"I was ahead of Mike Barratt in six senior Middlesex cross-countries. he was always a nearly runner I am afraid.
I certainly had a hoodoo sign over him. I only ever met one person who actually stayed with me running down hills, but did not beat me and that was Derek Ibbotson (World one mile record holder in 1957). Anybody else I could run away from. The Middlesex was held at Trent Park. Just a mile and quarter from home we went into a wood and, if you were in the front you could stop anyone else getting by. I always used to take the lead going into that wood and could afford to rest because nobody could pass me. I came out and there was this glorious 500 yards run downhill and 200 yards up the other side to the finish and I could just run away from them. Mike lived very much in my shadow but I would like to point out he is a good servant to athletics and a good friend of mine now.
In my career I always tried to dominate the competition that was extremely succesfull.
  Stan Eldon the 1958-59 AAA's 6 mile Champion, 1958 International cross country Champion and British record holder for 10,000m
   "There was a determined man. I met him when we were in the Army. It was his first year and my second. I became his target. I think he decided one day ' I am going to beat Ken Norris', which had did when I was starting to go down at the end of my career. I picked up some injuries that effected me. Stan was a nice guy but He did not want to be beaten"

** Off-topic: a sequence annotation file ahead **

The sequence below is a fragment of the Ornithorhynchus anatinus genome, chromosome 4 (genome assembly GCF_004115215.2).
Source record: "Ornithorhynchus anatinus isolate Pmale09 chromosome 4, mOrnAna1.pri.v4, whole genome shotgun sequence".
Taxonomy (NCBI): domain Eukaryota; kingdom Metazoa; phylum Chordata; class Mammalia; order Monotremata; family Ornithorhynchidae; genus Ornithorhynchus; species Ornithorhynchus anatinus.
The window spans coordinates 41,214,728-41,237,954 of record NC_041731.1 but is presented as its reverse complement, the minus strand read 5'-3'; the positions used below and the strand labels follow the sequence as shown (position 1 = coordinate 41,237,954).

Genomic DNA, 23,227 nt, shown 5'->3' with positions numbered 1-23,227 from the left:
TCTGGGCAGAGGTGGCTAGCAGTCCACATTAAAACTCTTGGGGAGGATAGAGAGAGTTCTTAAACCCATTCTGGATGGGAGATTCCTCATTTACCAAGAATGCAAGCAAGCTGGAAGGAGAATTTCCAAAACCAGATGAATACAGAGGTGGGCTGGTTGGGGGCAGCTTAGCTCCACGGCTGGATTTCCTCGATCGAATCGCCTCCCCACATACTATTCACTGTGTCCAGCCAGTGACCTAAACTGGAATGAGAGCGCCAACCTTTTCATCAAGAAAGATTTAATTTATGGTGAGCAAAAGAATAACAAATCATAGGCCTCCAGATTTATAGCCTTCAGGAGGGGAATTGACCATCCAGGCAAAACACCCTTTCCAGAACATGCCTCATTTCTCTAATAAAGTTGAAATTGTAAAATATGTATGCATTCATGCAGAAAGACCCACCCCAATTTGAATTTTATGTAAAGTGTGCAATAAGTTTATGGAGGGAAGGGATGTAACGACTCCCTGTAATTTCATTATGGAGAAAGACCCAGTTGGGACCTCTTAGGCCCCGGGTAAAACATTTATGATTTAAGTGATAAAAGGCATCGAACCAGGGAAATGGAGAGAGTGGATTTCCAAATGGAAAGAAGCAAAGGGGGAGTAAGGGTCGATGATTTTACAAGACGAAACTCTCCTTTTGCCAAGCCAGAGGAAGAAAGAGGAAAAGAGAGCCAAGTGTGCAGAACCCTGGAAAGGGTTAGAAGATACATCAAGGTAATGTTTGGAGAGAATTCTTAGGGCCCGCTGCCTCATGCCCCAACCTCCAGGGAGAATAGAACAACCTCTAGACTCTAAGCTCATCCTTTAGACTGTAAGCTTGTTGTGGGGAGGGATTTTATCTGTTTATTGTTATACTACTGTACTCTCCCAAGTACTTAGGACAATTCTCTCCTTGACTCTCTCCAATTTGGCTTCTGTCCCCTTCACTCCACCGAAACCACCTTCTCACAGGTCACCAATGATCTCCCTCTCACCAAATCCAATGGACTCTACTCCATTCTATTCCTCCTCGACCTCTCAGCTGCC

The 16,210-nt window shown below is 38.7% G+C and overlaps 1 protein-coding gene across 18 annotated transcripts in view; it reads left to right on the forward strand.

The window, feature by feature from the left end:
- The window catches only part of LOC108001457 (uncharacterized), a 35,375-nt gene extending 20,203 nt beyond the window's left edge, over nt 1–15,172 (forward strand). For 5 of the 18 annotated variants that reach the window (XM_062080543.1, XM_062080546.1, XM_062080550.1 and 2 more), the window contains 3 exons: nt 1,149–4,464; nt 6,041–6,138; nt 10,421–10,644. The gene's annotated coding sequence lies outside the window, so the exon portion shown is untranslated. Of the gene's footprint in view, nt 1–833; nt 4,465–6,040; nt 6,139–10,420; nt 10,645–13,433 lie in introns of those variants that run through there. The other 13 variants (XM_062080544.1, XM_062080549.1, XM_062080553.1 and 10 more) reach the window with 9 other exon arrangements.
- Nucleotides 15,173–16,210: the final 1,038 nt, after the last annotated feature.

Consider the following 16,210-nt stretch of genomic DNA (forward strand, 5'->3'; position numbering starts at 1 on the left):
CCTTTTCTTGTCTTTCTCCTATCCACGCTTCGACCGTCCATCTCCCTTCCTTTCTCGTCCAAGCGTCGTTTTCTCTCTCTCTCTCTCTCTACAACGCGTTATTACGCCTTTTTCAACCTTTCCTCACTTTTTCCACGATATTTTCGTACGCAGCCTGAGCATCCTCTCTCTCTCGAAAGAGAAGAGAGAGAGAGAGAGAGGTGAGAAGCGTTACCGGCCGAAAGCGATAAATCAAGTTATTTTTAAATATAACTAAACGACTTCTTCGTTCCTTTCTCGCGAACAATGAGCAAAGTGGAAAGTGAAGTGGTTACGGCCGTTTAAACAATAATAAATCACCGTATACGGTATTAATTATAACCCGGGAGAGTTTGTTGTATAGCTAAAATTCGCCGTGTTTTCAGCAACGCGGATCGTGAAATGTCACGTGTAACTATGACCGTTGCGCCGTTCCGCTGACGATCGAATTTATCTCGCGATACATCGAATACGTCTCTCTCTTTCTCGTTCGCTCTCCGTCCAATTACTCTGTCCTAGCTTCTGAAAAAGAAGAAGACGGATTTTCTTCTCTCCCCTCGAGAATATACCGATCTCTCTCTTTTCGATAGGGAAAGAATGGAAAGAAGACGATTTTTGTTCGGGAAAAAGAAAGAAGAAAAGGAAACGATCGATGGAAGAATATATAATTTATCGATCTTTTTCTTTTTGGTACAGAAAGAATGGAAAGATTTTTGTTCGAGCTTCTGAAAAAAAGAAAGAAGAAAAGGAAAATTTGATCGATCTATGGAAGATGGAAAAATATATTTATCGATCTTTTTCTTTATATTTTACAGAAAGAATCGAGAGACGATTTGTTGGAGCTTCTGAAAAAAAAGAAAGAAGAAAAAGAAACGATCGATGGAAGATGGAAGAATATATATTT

Emil Zatopek, the triple Olympic Champion of 1952 met Ken Norris, when he was still a formidable competitor but towards then end of his career
   "I beat him at the White City over 10,000m in the London v Prague match (18/10/55 . 1 Pirie 29:19.00; 2 Norris 29:21.4; 3 Zatopek 29:28.6). It was a much greater race a month beforehand (5000m 14/9/55-1 Pirie 14:03.8; 2 Zatopek 14:04.0; 3 Norris 14:04.0) In Prague there was a 44 thousand crowd and at least 43 were chanting Zatopek! Zatopek! Zatopek!. 43,000 is a lot of noise. I thought 'Thank God' this is not the first international I had  run because some people would be totally overawed by that. However, in the middle of the back straight there was a small section of the crowd shouting Pirie!, Pirie!, Norris!, Norris!. I found I was listening out for them. All three of us, at sometime, were trying to break the other one. We were continually changing places. Pirie made a break at the bell. I went after him and Zatopek was behind me. Coming into the home straight I was still 10 yards ahead of a Zatopek and 5 behind Pirie. I tore down the straight. Zatopek came past me on the line, throwing himself horizontally forward to split us up. I look back on that as one of my best races I had run, all be it I finished third. I Had run as well as I could. I had a great race and could not have done better on the day.'